By Jessica Bakeman
ALBANY - A state study released Monday shows that tobacco retailers are more prevalent in neighborhoods with higher proportions of minority and low-income New Yorkers.
The report from the state Department of Health examined the relationship between demographics such as communities' income, racial makeup and average age with the density of tobacco retailers. The results, shown statewide and within several cities, show that communities with higher proportions of black and Hispanic people and with lower incomes generally had more tobacco retailers.
"The fact that tobacco marketing is more likely to take place in areas where minority and low-income New Yorkers live is especially concerning as these groups may be particularly vulnerable to industry practices that recruit new smokers, as demonstrated by their higher tobacco use rates," Yvonne Graham, a health department director, said in a statement.
The report, first published last month in the journal "Public Health," looked at the New York City area and upstate, as well as, specifically, Buffalo, Rochester, Albany and Syracuse.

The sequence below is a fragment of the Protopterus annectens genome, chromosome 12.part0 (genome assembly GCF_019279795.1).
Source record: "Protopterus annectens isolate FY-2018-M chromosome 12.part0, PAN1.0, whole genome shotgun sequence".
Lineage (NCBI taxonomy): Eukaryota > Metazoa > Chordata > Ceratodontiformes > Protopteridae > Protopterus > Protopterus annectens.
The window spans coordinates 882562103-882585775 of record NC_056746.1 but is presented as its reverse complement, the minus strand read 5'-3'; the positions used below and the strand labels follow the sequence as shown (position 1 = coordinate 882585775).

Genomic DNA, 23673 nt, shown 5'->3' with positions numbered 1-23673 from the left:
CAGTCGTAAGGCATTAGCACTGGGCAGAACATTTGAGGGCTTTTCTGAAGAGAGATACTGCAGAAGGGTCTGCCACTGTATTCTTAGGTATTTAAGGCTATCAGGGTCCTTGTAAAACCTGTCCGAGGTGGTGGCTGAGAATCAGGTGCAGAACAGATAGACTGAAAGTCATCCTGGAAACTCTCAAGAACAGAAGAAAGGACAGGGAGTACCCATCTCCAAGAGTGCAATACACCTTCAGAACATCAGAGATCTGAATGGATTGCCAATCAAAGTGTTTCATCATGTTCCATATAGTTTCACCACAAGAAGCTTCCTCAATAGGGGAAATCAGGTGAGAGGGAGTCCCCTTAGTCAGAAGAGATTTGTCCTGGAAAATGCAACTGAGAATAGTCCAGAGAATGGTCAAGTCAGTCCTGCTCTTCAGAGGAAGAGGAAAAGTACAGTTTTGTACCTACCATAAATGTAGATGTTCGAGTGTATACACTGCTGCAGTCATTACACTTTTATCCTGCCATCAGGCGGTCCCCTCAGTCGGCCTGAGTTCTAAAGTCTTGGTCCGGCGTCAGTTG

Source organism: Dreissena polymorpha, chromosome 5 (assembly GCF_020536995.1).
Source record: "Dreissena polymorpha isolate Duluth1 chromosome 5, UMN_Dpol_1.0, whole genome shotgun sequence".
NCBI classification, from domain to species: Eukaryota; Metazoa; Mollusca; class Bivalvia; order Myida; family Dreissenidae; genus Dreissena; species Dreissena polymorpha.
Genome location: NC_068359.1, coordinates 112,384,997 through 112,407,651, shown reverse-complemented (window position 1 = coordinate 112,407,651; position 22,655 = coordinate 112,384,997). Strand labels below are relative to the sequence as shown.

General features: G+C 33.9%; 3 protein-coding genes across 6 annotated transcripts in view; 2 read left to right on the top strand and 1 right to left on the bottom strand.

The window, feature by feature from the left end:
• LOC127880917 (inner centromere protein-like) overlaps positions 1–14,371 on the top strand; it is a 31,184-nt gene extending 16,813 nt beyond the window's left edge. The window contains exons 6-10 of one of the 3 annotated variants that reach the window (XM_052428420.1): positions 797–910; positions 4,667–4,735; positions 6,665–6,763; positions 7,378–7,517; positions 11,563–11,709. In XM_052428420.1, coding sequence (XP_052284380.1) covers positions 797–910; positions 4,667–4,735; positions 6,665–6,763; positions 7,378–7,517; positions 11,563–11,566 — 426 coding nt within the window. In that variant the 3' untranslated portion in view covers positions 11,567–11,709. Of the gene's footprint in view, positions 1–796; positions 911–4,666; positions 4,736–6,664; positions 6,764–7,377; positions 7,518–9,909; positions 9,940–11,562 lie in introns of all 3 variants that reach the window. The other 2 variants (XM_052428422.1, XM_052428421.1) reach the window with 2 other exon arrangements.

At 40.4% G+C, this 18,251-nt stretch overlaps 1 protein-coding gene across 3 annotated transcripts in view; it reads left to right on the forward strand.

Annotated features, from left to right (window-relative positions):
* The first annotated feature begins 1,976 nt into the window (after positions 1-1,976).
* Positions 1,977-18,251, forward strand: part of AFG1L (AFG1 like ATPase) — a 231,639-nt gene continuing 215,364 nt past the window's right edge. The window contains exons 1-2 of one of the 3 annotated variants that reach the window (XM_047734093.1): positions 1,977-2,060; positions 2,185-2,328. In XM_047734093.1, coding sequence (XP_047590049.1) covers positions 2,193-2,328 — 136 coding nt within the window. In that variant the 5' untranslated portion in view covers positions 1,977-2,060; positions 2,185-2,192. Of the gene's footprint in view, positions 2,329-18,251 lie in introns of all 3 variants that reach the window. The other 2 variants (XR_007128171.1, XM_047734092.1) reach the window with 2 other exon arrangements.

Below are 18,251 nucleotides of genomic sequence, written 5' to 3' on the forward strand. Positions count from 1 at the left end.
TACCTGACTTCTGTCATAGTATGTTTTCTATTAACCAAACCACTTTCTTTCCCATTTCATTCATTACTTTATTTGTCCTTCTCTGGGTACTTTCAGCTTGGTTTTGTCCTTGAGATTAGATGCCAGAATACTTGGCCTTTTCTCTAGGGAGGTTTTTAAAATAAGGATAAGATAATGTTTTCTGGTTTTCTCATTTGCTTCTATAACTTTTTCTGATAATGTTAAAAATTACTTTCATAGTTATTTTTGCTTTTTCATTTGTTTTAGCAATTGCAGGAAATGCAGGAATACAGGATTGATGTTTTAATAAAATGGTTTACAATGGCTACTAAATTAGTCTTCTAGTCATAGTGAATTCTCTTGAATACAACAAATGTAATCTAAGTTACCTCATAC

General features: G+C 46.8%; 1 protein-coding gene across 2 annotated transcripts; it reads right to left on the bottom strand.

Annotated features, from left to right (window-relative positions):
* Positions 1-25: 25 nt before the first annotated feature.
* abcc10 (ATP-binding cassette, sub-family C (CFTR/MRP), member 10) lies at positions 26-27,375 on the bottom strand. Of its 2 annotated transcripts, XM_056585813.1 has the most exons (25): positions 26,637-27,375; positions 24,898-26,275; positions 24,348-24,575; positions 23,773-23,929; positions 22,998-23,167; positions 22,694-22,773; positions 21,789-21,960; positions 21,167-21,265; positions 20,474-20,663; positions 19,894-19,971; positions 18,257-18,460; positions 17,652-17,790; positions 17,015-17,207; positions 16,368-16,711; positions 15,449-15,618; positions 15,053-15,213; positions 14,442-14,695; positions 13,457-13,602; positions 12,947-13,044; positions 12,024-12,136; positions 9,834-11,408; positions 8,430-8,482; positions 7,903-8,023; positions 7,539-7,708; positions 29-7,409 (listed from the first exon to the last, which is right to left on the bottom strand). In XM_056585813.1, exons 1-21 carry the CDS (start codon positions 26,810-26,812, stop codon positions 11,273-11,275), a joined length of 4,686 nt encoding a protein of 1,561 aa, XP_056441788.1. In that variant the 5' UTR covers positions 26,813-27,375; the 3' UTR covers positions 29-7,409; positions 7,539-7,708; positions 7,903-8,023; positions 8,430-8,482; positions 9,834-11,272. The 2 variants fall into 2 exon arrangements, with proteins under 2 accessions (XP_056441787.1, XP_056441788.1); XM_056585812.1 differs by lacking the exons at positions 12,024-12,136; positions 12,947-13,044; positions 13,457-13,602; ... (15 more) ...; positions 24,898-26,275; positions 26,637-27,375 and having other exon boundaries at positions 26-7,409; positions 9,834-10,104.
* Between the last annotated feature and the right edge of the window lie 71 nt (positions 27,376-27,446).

The health department used the report to highlight what the state argues is a need for tobacco prevention programs.
New York has a five-year plan, starting this year, to promote smoking cessation, especially among low-income New Yorkers or those with poor mental health.
The state is aiming to decrease cigarette smoking prevalence among adults from 18.4 percent in 2011 to 15 percent by 2017.
The state will also try to reduce income disparity in smoking, decreasing the prevalence of smoking among adults with incomes less than $25,000 from 28.5 percent in 2011 to 20 percent in 2017.
The report comes as New York City just proposed raising the legal age for using tobacco from 18 to 21 - the highest smoking age of a major city in the U.S.